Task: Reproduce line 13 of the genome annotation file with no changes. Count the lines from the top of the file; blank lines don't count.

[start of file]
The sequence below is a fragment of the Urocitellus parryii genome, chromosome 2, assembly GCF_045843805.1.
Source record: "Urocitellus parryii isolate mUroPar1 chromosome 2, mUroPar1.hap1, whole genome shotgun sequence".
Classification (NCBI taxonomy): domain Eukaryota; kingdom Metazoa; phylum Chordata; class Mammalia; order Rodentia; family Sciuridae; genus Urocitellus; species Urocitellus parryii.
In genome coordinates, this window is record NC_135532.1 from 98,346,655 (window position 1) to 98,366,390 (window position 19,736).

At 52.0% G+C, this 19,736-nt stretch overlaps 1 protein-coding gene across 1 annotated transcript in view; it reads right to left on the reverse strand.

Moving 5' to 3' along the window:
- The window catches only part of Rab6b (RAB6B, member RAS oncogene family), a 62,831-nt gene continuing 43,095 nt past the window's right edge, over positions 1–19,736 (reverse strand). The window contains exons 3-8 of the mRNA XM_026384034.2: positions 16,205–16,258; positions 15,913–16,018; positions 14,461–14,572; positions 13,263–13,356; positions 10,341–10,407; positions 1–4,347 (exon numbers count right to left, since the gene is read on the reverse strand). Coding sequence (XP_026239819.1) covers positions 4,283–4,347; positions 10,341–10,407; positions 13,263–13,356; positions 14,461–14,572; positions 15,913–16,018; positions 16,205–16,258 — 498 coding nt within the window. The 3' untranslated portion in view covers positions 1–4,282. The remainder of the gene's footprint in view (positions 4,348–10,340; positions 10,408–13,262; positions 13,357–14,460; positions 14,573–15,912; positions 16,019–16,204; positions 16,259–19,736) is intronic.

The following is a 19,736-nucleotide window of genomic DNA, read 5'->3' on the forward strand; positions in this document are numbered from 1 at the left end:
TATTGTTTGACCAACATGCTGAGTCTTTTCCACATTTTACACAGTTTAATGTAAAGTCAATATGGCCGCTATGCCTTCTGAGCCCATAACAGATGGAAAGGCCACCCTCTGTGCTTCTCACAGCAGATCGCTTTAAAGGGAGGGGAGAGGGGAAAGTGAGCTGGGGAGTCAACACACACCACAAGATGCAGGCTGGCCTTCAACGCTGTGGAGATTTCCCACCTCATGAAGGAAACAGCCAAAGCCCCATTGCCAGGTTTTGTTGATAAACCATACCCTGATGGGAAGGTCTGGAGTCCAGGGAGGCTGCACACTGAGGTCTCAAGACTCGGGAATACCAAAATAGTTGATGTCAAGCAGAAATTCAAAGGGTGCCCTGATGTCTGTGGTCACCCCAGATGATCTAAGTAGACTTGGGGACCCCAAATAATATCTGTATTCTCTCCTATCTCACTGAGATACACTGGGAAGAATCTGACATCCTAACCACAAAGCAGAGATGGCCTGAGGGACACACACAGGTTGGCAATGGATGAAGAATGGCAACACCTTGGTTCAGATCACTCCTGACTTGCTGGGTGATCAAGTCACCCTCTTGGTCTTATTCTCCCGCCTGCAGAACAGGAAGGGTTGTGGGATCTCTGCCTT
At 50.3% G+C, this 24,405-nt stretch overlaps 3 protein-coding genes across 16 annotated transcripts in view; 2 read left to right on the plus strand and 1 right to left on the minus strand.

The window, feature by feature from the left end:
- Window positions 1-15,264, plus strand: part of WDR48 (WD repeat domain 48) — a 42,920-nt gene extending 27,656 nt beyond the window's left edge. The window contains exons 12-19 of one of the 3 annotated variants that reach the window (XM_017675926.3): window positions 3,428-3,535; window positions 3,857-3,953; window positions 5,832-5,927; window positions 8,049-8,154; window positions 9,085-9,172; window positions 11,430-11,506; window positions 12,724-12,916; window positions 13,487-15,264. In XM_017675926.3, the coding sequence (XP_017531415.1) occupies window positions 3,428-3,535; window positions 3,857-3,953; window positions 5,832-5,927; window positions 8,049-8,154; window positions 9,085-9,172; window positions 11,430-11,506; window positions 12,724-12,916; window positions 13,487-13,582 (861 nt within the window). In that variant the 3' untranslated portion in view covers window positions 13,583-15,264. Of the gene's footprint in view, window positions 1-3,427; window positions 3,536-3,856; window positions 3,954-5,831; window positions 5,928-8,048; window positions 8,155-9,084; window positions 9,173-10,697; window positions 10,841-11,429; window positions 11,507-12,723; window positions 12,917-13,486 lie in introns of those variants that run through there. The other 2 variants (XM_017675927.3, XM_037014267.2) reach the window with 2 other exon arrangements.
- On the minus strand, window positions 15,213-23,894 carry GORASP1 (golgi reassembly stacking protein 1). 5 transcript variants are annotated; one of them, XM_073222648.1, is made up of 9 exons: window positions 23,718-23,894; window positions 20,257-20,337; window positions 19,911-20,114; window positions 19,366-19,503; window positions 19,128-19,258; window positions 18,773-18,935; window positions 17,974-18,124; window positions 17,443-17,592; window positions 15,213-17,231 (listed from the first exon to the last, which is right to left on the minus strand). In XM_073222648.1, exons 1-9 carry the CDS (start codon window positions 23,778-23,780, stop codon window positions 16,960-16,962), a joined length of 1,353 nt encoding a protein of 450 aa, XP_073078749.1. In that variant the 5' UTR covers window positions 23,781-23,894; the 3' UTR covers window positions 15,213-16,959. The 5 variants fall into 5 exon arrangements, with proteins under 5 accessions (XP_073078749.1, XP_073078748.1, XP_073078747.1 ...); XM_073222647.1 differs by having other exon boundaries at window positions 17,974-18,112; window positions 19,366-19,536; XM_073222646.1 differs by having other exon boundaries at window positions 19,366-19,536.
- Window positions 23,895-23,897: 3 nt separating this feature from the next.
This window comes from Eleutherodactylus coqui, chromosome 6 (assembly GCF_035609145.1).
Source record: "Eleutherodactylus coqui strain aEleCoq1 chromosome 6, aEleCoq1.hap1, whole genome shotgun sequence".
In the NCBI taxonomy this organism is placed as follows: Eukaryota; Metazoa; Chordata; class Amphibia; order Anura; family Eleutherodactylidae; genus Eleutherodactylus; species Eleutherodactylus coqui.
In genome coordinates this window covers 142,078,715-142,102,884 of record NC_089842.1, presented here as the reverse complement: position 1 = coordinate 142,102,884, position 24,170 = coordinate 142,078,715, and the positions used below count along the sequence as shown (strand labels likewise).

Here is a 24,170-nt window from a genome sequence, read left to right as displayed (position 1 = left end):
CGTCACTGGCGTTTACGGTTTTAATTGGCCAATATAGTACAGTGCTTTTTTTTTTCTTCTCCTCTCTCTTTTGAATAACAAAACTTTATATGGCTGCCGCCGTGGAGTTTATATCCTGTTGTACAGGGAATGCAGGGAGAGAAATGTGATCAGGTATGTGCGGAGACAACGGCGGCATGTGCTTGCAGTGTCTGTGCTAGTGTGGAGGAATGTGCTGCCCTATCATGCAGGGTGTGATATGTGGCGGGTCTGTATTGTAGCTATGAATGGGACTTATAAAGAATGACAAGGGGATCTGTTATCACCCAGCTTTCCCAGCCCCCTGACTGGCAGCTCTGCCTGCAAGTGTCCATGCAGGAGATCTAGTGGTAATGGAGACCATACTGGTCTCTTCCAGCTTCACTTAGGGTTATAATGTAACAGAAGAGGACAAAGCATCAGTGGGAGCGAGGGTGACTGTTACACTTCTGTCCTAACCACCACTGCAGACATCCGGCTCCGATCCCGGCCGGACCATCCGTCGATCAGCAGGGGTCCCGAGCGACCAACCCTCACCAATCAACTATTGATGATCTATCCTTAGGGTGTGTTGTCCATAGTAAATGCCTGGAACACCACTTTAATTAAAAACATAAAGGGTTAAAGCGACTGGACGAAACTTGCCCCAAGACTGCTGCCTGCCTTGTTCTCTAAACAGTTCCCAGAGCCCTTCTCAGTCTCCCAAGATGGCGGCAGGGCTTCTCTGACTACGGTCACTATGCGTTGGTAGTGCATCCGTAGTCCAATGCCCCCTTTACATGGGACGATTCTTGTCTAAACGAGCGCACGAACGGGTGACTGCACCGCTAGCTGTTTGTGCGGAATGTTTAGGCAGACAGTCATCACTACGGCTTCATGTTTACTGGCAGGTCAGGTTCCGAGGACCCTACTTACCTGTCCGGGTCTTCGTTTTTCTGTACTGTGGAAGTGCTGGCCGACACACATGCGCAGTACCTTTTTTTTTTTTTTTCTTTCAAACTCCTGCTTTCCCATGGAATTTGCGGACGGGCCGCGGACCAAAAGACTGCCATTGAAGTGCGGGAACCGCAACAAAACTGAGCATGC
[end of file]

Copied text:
- On the minus strand, window positions 15,213-23,894 carry GORASP1 (golgi reassembly stacking protein 1). 5 transcript variants are annotated; one of them, XM_073222648.1, is made up of 9 exons: window positions 23,718-23,894; window positions 20,257-20,337; window positions 19,911-20,114; window positions 19,366-19,503; window positions 19,128-19,258; window positions 18,773-18,935; window positions 17,974-18,124; window positions 17,443-17,592; window positions 15,213-17,231 (listed from the first exon to the last, which is right to left on the minus strand). In XM_073222648.1, exons 1-9 carry the CDS (start codon window positions 23,778-23,780, stop codon window positions 16,960-16,962), a joined length of 1,353 nt encoding a protein of 450 aa, XP_073078749.1. In that variant the 5' UTR covers window positions 23,781-23,894; the 3' UTR covers window positions 15,213-16,959. The 5 variants fall into 5 exon arrangements, with proteins under 5 accessions (XP_073078749.1, XP_073078748.1, XP_073078747.1 ...); XM_073222647.1 differs by having other exon boundaries at window positions 17,974-18,112; window positions 19,366-19,536; XM_073222646.1 differs by having other exon boundaries at window positions 19,366-19,536.